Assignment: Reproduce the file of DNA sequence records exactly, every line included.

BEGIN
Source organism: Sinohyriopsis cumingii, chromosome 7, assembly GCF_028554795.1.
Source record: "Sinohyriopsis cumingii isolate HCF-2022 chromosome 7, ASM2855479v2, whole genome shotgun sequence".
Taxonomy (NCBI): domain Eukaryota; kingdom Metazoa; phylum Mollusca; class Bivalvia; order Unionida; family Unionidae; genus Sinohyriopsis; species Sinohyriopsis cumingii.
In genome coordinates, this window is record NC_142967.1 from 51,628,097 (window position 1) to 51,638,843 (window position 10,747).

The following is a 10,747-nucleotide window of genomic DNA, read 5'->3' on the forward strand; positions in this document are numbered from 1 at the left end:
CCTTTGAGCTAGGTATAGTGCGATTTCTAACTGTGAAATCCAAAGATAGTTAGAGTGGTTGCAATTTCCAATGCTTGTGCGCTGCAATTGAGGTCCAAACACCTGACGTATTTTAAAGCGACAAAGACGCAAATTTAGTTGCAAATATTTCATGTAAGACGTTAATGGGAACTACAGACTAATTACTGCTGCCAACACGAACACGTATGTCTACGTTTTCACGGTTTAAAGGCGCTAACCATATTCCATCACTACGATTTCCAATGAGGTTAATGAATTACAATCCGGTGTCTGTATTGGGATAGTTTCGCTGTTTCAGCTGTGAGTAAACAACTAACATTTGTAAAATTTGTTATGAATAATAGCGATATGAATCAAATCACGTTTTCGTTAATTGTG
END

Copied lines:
Source organism: Sinohyriopsis cumingii, chromosome 7, assembly GCF_028554795.1.
Source record: "Sinohyriopsis cumingii isolate HCF-2022 chromosome 7, ASM2855479v2, whole genome shotgun sequence".
Taxonomy (NCBI): domain Eukaryota; kingdom Metazoa; phylum Mollusca; class Bivalvia; order Unionida; family Unionidae; genus Sinohyriopsis; species Sinohyriopsis cumingii.
In genome coordinates, this window is record NC_142967.1 from 51,628,097 (window position 1) to 51,638,843 (window position 10,747).

The following is a 10,747-nucleotide window of genomic DNA, read 5'->3' on the forward strand; positions in this document are numbered from 1 at the left end:
CCTTTGAGCTAGGTATAGTGCGATTTCTAACTGTGAAATCCAAAGATAGTTAGAGTGGTTGCAATTTCCAATGCTTGTGCGCTGCAATTGAGGTCCAAACACCTGACGTATTTTAAAGCGACAAAGACGCAAATTTAGTTGCAAATATTTCATGTAAGACGTTAATGGGAACTACAGACTAATTACTGCTGCCAACACGAACACGTATGTCTACGTTTTCACGGTTTAAAGGCGCTAACCATATTCCATCACTACGATTTCCAATGAGGTTAATGAATTACAATCCGGTGTCTGTATTGGGATAGTTTCGCTGTTTCAGCTGTGAGTAAACAACTAACATTTGTAAAATTTGTTATGAATAATAGCGATATGAATCAAATCACGTTTTCGTTAATTGTG